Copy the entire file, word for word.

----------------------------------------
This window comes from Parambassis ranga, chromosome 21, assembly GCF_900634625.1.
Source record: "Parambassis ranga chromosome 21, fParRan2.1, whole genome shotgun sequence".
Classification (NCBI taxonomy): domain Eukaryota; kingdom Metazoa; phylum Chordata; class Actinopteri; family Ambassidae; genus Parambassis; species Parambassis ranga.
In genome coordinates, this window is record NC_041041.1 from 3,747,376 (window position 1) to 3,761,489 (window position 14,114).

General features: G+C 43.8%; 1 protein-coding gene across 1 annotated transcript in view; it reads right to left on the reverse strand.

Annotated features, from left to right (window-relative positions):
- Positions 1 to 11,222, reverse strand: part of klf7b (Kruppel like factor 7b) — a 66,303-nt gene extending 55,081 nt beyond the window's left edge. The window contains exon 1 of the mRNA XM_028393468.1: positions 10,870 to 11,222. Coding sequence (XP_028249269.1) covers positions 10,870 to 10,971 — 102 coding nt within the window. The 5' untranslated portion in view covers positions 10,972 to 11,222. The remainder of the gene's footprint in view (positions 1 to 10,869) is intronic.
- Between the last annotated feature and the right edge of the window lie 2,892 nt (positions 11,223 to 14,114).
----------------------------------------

This window comes from Parambassis ranga, chromosome 21, assembly GCF_900634625.1.
Source record: "Parambassis ranga chromosome 21, fParRan2.1, whole genome shotgun sequence".
Classification (NCBI taxonomy): domain Eukaryota; kingdom Metazoa; phylum Chordata; class Actinopteri; family Ambassidae; genus Parambassis; species Parambassis ranga.
In genome coordinates, this window is record NC_041041.1 from 3,747,376 (window position 1) to 3,761,489 (window position 14,114).

General features: G+C 43.8%; 1 protein-coding gene across 1 annotated transcript in view; it reads right to left on the reverse strand.

Annotated features, from left to right (window-relative positions):
- Positions 1 to 11,222, reverse strand: part of klf7b (Kruppel like factor 7b) — a 66,303-nt gene extending 55,081 nt beyond the window's left edge. The window contains exon 1 of the mRNA XM_028393468.1: positions 10,870 to 11,222. Coding sequence (XP_028249269.1) covers positions 10,870 to 10,971 — 102 coding nt within the window. The 5' untranslated portion in view covers positions 10,972 to 11,222. The remainder of the gene's footprint in view (positions 1 to 10,869) is intronic.
- Between the last annotated feature and the right edge of the window lie 2,892 nt (positions 11,223 to 14,114).